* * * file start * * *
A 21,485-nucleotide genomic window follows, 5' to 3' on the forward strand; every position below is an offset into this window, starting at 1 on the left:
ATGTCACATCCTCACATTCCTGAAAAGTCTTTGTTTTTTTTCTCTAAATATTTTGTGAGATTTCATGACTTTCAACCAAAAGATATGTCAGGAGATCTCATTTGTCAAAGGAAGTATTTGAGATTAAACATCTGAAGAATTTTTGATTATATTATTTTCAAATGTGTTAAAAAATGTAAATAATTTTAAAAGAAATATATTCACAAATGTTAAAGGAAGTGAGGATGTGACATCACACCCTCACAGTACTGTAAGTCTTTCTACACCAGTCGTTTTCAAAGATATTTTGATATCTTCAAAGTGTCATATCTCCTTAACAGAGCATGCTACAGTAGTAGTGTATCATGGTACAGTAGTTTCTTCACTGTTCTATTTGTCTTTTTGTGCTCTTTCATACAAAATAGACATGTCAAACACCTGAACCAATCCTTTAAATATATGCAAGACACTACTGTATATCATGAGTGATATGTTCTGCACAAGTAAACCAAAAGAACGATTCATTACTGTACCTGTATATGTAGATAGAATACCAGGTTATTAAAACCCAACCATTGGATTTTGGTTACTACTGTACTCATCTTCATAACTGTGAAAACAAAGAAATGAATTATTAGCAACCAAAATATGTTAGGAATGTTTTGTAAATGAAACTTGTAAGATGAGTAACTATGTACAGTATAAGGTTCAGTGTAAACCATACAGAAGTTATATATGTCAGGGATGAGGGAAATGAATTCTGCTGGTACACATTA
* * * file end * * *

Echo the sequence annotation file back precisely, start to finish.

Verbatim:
A 21,485-nucleotide genomic window follows, 5' to 3' on the forward strand; every position below is an offset into this window, starting at 1 on the left:
ATGTCACATCCTCACATTCCTGAAAAGTCTTTGTTTTTTTTCTCTAAATATTTTGTGAGATTTCATGACTTTCAACCAAAAGATATGTCAGGAGATCTCATTTGTCAAAGGAAGTATTTGAGATTAAACATCTGAAGAATTTTTGATTATATTATTTTCAAATGTGTTAAAAAATGTAAATAATTTTAAAAGAAATATATTCACAAATGTTAAAGGAAGTGAGGATGTGACATCACACCCTCACAGTACTGTAAGTCTTTCTACACCAGTCGTTTTCAAAGATATTTTGATATCTTCAAAGTGTCATATCTCCTTAACAGAGCATGCTACAGTAGTAGTGTATCATGGTACAGTAGTTTCTTCACTGTTCTATTTGTCTTTTTGTGCTCTTTCATACAAAATAGACATGTCAAACACCTGAACCAATCCTTTAAATATATGCAAGACACTACTGTATATCATGAGTGATATGTTCTGCACAAGTAAACCAAAAGAACGATTCATTACTGTACCTGTATATGTAGATAGAATACCAGGTTATTAAAACCCAACCATTGGATTTTGGTTACTACTGTACTCATCTTCATAACTGTGAAAACAAAGAAATGAATTATTAGCAACCAAAATATGTTAGGAATGTTTTGTAAATGAAACTTGTAAGATGAGTAACTATGTACAGTATAAGGTTCAGTGTAAACCATACAGAAGTTATATATGTCAGGGATGAGGGAAATGAATTCTGCTGGTACACATTA